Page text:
My students read my lugubrious litanies of conflict causes, casus belli, and they often conclude, well, we will never stop having wars.
Yes we will.
But we will never stop having conflict.
We will either learn to handle our increasingly difficult resource conflict with nonviolent methods or we will cease to inhabit this Earth. It is war that is unsustainable. If we cannot stop having wars, we are therefore unsustainable and this wondrous evolutionary experiment of humanity is finished.
Can we honestly face that choice and fail to learn how to manage our conflicts without violence?
There is a great deal of hope that we in fact can learn to transform our inevitable conflicts into constructive events and processes. A great deal of peace research has been done and more is underway to reveal to us how we can have that level of human agency. We may never negotiate with an earthquake, but we can learn to negotiate our way out of violence and into conflict that is waged without the tremendous ecological and economic costs that produce so much misery.
Basic conflict analysis, principled negotiation, strategic nonviolence and intercultural conflict competencies can take us the first 90 yards toward the goal line. Unique conflict iterative management and creativity will bring us the rest of the way over the line into the means-and-endzone.
Social conflict analysis is complex and required. It may take 100 professional conflict analysts, for example, to deconstruct the contextual elements of a gnarly destructive conflict, another 100 professional conflict analysts to work out a strong and positive set of steps to produce a constructive conflict management plan, and perhaps 200 professional conflict managers to put that plan into action. While these are obviously round estimate numbers, I believe they are quite generous and I believe all the rest of the players in the constructive conflict are people who would have been involved in any event. Constrast these estimated numbers with the hundreds of thousands of warriors and the rampant ecological destruction involved in war.
Principled negotiation is a basic method of managing conflict that eschews both the aggressive, violent, hard, positional strategies that have brought us war as well as the soft, yielding, appeasing tactics that bring us surrender. It is described in the simple Getting to Yes popular little book by some of the members of the Harvard Negotiating Project and remains quite valuable. It recommends a method that begins by separating the people from the problem, focusing on interests rather than positions, then brainstorming possible solutions, and adhering to fair standards. It continues to reset the conflict toward progress in the face of destructive responses, much like a self-correcting gyroscope to address the inevitable imbalances of a flying machine.
Strategic nonviolence is how civil society can take back the conflict management process from a dysfunctional government. It requires massive grassroots involvement and is how you remove power from any malfunctioning ruler, no matter how violent. You shut him down by organizing mass opposition, including defections from his armed forces and police. This has been accomplished in many cases and research is not only documenting that it has happened, but is beginning to explain the conflict dynamics and mechanics so that our constructive approach is becoming more technically proficient.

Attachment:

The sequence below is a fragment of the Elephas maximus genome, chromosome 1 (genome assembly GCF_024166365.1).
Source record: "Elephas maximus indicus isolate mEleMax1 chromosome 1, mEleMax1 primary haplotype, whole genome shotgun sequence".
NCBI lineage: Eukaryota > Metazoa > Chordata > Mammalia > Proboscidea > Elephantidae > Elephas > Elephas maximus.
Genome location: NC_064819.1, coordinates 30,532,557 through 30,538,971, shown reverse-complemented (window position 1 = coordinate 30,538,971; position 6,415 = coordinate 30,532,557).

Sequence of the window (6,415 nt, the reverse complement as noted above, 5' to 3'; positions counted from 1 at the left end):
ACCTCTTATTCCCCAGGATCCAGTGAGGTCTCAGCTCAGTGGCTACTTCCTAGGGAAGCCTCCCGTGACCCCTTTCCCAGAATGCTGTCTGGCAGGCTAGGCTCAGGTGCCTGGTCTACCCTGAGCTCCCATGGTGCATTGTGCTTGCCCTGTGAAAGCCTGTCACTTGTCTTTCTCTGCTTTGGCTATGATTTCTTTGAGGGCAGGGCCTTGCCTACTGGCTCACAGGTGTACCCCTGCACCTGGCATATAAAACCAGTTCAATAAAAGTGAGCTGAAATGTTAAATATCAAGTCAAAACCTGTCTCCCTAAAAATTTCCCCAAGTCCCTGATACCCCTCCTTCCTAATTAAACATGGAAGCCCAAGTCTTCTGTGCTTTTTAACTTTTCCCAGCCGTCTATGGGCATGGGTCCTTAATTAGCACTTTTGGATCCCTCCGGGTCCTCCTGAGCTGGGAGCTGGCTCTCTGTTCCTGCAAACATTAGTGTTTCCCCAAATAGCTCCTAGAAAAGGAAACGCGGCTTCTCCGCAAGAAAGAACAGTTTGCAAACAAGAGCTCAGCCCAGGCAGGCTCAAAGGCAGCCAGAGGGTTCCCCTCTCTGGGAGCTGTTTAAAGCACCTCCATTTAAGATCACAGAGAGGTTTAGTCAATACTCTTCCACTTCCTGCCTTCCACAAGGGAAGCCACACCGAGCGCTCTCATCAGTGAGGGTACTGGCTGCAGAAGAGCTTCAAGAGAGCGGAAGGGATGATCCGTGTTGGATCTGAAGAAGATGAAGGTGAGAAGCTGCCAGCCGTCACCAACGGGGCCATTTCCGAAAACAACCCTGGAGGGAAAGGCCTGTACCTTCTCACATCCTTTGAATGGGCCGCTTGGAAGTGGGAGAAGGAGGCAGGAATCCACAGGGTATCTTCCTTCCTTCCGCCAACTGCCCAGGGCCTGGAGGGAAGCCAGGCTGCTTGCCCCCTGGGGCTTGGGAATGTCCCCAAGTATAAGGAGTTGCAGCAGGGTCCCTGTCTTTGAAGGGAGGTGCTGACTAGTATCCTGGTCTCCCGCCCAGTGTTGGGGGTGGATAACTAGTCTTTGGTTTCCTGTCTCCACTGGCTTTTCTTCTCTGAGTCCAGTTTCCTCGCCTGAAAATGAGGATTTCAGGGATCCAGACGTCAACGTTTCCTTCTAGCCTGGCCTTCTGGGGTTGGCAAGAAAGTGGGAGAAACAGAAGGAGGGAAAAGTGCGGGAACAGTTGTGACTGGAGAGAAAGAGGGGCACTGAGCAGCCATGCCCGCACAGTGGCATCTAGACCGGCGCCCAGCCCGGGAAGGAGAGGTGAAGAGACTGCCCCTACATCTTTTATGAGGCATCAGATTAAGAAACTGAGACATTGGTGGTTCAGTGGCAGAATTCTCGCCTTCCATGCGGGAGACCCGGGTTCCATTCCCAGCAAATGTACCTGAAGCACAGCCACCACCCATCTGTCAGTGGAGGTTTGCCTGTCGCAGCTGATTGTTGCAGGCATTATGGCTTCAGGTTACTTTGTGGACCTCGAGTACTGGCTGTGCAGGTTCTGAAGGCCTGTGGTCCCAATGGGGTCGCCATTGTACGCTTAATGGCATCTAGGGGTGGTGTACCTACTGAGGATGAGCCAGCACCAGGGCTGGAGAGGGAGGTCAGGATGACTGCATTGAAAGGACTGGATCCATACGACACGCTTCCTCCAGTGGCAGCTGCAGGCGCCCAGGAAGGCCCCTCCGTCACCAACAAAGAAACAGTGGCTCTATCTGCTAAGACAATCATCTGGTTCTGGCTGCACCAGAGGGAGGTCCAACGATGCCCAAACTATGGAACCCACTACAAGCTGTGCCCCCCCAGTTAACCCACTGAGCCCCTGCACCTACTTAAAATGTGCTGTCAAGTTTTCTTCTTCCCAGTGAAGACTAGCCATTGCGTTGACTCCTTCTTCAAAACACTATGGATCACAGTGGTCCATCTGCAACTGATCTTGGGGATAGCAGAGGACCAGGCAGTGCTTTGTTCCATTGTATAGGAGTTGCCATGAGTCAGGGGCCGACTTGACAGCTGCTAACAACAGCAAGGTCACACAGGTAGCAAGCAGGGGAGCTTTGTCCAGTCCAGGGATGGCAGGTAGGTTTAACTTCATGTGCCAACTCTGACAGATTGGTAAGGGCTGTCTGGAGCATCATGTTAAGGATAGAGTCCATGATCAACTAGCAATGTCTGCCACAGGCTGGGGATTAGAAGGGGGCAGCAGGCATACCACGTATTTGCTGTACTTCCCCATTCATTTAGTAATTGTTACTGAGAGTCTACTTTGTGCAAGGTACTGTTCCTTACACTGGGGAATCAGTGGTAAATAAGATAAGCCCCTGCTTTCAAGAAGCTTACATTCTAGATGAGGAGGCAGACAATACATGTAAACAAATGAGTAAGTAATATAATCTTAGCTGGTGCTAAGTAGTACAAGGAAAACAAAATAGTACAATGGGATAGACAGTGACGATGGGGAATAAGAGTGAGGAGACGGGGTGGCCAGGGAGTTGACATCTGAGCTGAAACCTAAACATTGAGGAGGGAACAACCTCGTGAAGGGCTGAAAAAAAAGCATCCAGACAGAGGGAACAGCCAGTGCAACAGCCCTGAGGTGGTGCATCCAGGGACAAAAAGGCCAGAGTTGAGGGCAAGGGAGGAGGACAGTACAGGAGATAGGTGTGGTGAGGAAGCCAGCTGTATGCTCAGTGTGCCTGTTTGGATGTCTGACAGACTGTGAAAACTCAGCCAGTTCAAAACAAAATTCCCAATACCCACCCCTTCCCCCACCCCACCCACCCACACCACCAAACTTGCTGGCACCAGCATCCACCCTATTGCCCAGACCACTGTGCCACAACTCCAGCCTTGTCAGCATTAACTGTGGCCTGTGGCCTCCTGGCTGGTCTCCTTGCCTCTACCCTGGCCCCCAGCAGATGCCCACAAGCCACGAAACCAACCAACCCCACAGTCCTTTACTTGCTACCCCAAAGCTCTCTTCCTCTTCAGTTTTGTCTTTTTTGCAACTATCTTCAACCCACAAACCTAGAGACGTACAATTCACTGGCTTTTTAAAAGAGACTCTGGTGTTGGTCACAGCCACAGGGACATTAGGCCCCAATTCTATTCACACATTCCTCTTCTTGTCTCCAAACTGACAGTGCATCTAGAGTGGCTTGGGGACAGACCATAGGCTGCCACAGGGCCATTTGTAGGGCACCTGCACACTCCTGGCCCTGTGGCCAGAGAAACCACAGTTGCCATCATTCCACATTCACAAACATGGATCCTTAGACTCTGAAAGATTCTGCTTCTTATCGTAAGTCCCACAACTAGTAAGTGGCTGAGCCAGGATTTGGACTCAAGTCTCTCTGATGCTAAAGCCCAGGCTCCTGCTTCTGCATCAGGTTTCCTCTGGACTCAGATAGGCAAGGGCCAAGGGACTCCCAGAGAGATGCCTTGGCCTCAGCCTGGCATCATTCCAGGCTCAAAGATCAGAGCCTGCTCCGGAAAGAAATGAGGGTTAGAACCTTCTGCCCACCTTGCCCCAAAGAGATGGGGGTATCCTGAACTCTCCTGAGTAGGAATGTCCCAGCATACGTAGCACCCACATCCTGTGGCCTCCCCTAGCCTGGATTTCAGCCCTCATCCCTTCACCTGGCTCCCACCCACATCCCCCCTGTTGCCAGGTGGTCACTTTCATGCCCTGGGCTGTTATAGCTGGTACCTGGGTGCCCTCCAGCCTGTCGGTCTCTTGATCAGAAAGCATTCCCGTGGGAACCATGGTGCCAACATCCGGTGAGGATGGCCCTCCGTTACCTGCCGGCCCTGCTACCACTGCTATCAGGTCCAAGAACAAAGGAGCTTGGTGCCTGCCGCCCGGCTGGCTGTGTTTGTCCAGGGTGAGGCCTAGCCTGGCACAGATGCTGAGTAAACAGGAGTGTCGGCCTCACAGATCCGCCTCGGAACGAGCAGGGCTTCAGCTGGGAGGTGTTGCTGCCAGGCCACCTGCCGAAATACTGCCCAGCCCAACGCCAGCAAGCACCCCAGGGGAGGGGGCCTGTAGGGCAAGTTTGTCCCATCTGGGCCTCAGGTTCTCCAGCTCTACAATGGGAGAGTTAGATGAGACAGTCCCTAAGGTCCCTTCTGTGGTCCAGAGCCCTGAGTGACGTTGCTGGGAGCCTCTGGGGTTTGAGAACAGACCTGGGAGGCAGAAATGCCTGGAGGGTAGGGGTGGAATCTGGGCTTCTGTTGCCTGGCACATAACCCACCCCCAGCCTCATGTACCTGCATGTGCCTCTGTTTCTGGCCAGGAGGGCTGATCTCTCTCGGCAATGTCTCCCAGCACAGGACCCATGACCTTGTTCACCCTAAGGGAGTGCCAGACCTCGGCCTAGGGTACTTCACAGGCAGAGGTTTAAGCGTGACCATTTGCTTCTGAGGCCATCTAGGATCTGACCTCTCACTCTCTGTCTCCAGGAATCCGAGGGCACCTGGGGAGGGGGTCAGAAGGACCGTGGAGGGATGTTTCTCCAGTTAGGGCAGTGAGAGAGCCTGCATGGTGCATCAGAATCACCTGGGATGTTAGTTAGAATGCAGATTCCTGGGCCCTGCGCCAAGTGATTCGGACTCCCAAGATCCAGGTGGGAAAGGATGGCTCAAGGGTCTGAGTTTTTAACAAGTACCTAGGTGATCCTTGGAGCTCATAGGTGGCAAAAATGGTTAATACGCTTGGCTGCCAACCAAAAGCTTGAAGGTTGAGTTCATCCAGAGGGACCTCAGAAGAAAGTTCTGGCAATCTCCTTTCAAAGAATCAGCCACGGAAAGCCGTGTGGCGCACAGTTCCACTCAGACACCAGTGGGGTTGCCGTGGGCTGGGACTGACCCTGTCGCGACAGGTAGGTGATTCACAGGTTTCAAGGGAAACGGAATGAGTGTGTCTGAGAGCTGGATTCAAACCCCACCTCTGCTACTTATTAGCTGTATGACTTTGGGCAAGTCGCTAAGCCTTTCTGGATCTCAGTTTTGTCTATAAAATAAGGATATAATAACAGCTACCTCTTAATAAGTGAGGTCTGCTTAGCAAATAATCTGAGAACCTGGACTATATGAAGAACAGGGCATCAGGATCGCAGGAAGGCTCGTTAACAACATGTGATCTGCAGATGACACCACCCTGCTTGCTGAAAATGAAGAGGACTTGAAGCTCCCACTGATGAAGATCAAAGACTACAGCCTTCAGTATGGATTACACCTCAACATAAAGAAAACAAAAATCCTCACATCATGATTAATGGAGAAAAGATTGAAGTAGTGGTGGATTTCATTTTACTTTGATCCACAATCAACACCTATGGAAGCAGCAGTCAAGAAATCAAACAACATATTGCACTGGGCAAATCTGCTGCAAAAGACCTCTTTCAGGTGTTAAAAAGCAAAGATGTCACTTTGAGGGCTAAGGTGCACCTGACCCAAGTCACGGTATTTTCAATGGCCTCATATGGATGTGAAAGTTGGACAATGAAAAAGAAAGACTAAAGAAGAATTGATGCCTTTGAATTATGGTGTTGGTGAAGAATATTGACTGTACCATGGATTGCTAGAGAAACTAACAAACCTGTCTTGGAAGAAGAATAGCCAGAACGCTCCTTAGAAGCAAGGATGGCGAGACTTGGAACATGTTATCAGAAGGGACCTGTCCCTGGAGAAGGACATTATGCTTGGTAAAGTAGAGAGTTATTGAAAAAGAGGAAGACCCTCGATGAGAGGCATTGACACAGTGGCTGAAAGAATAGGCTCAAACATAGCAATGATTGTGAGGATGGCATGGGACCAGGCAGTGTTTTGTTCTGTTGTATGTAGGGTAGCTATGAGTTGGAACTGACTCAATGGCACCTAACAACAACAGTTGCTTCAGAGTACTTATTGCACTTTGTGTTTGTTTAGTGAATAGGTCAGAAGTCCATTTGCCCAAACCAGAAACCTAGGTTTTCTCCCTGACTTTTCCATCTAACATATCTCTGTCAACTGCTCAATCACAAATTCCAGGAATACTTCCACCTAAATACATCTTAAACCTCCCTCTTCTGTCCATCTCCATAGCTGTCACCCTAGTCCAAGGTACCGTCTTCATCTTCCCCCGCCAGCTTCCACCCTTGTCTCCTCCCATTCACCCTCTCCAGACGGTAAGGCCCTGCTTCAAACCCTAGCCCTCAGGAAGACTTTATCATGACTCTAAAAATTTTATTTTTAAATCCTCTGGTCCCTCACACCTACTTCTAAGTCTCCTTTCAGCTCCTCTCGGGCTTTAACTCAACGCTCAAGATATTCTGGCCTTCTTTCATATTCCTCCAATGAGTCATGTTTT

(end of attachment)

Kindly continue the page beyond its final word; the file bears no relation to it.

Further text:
Finally, intercultural conflict management research and application is key to resolving conflicts with people who don't understand each other but who can learn that very different cultures can each work to the benefit of their respective peoples and to devise systems of interconnection that retain those benefits. It's a bit like building a series of conflict adapters that can allow a metric system of plumbing to interface with an American inches system. It's awkward but the adapters work. We can use them to make negotiation possible where it looks impossible now.
Part of our challenge is to begin to look for new leadership, for those who can approach a problem from the standpoint of the principled negotiator rather than the simple champion role. We need people who can face unreasonable opponents and discuss the conflict in blunt but openly collaborative terms. Further, those leaders need to understand the difference between compromising on what each side needs to do and compromising on principle.
If, for example, we elect a leader who, refreshingly, can appoint a true diversity of federal judges and not just mostly white men, and who can do excellent outreach to various Muslim constituencies, but who also fails to protect the average person from massive predation by war profiteers, bankers and Wall Street greedheads, that leader is failing to engage in principled negotiation because that leader is compromising basic principles. Clearly, we need to convince the leader to learn or we need to find another leader.
All peoples except the 'conflict industry'--the elite few who profit from bloody conflict--
will benefit from this approach and as complex as this approach is on the surface, it is much simpler in the long run than the simple decision to go to war, which introduces a blindingly complex welter of short and long term problems. Humanity will end war or war will end humanity. That simple fact is challenging us to work to change our norms and perspectives. The race is on the human race is at stake.